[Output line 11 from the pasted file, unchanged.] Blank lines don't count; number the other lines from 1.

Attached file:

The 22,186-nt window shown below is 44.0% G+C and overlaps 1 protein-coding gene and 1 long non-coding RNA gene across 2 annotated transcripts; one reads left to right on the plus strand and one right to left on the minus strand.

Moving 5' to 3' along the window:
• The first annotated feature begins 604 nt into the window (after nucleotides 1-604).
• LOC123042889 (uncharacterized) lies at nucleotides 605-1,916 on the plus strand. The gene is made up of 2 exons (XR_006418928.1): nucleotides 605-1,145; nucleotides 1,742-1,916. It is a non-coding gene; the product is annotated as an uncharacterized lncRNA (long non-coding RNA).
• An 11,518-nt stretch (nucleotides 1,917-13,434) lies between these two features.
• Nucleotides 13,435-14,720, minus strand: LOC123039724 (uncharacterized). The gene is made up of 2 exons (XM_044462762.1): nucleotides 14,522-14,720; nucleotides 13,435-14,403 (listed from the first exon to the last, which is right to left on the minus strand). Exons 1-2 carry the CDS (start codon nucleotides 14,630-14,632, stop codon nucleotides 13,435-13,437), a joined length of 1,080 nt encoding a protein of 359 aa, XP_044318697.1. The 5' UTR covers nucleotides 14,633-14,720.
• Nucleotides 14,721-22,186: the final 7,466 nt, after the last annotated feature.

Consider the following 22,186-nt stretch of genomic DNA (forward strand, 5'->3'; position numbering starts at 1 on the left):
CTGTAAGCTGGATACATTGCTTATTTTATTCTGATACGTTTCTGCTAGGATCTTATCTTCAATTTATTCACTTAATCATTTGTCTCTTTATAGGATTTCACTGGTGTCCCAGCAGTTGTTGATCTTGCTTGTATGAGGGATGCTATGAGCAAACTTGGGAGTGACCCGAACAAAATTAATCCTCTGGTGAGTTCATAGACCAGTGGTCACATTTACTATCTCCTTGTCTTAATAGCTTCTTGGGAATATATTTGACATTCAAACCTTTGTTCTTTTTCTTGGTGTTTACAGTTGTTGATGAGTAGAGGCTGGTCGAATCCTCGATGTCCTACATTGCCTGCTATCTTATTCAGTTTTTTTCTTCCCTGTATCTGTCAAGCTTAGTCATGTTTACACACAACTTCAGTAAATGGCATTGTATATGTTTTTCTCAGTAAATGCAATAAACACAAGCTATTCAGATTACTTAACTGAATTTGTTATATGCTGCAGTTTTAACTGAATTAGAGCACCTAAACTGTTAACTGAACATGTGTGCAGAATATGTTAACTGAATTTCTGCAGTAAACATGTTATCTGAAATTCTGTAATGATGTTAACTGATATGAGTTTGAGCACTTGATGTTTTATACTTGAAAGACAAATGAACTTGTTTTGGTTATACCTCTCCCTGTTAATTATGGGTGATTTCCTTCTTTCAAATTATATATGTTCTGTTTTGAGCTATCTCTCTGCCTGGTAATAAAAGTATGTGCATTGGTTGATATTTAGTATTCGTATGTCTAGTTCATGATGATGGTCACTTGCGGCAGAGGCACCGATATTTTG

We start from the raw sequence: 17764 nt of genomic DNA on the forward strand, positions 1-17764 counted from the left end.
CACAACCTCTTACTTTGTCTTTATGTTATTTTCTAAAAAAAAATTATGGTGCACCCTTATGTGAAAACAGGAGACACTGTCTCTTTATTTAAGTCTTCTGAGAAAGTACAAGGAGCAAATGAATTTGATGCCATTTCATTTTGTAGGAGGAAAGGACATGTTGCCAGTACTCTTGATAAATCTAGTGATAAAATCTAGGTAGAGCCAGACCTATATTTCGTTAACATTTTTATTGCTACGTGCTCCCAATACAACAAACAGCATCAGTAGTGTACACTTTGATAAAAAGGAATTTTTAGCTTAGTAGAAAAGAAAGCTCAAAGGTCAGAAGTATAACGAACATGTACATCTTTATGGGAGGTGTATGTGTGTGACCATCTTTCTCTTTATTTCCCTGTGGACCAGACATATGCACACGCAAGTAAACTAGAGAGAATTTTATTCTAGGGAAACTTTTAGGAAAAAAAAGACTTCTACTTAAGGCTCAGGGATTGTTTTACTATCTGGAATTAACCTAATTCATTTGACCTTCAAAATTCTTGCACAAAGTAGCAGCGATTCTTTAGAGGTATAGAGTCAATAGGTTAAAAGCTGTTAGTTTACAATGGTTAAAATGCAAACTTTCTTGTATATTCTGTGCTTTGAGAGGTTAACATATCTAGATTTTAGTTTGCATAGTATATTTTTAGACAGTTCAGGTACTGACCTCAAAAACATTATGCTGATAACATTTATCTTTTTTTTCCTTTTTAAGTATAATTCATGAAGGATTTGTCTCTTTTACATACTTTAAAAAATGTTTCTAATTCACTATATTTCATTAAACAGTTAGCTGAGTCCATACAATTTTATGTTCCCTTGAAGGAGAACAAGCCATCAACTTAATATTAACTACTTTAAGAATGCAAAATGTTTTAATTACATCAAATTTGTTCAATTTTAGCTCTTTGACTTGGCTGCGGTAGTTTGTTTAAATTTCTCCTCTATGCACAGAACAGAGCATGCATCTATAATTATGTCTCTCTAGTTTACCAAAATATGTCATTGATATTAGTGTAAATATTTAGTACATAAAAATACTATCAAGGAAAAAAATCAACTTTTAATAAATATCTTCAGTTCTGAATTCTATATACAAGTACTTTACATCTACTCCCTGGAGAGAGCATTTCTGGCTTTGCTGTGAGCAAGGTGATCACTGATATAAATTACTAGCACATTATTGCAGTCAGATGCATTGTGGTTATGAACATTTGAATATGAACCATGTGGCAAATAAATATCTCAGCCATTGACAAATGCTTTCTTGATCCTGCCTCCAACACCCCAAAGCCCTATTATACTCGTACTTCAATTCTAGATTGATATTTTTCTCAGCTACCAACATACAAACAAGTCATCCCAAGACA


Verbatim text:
CACAACCTCTTACTTTGTCTTTATGTTATTTTCTAAAAAAAAATTATGGTGCACCCTTATGTGAAAACAGGAGACACTGTCTCTTTATTTAAGTCTTCTGAGAAAGTACAAGGAGCAAATGAATTTGATGCCATTTCATTTTGTAGGAGGAAAGGACATGTTGCCAGTACTCTTGATAAATCTAGTGATAAAATCTAGGTAGAGCCAGACCTATATTTCGTTAACATTTTTATTGCTACGTGCTCCCAATACAACAAACAGCATCAGTAGTGTACACTTTGATAAAAAGGAATTTTTAGCTTAGTAGAAAAGAAAGCTCAAAGGTCAGAAGTATAACGAACATGTACATCTTTATGGGAGGTGTATGTGTGTGACCATCTTTCTCTTTATTTCCCTGTGGACCAGACATATGCACACGCAAGTAAACTAGAGAGAATTTTATTCTAGGGAAACTTTTAGGAAAAAAAAGACTTCTACTTAAGGCTCAGGGATTGTTTTACTATCTGGAATTAACCTAATTCATTTGACCTTCAAAATTCTTGCACAAAGTAGCAGCGATTCTTTAGAGGTATAGAGTCAATAGGTTAAAAGCTGTTAGTTTACAATGGTTAAAATGCAAACTTTCTTGTATATTCTGTGCTTTGAGAGGTTAACATATCTAGATTTTAGTTTGCATAGTATATTTTTAGACAGTTCAGGTACTGACCTCAAAAACATTATGCTGATAACATTTATCTTTTTTTTCCTTTTTAAGTATAATTCATGAAGGATTTGTCTCTTTTACATACTTTAAAAAATGTTTCTAATTCACTATATTTCATTAAACAGTTAGCTGAGTCCATACAATTTTATGTTCCCTTGAAGGAGAACAAGCCATCAACTTAATATTAACTACTTTAAGAATGCAAAATGTTTTAATTACATCAAATTTGTTCAATTTTAGCTCTTTGACTTGGCTGCGGTAGTTTGTTTAAATTTCTCCTCTATGCACAGAACAGAGCATGCATCTATAATTATGTCTCTCTAGTTTACCAAAATATGTCATTGATATTAGTGTAAATATTTAGTACATAAAAATACTATCAAGGAAAAAAATCAACTTTTAATAAATATCTTCAGTTCTGAATTCTATATACAAGTACTTTACATCTACTCCCTGGAGAGAGCATTTCTGGCTTTGCTGTGAGCAAGGTGATCACTGATATAAATTACTAGCACATTATTGCAGTCAGATGCATTGTGGTTATGAACATTTGAATATGAACCATGTGGCAAATAAATATCTCAGCCATTGACAAATGCTTTCTTGATCCTGCCTCCAACACCCCAAAGCCCTATTATACTCGTACTTCAATTCTAGATTGATATTTTTCTCAGCTACCAACATACAAACAAGTCATCCCAAGACA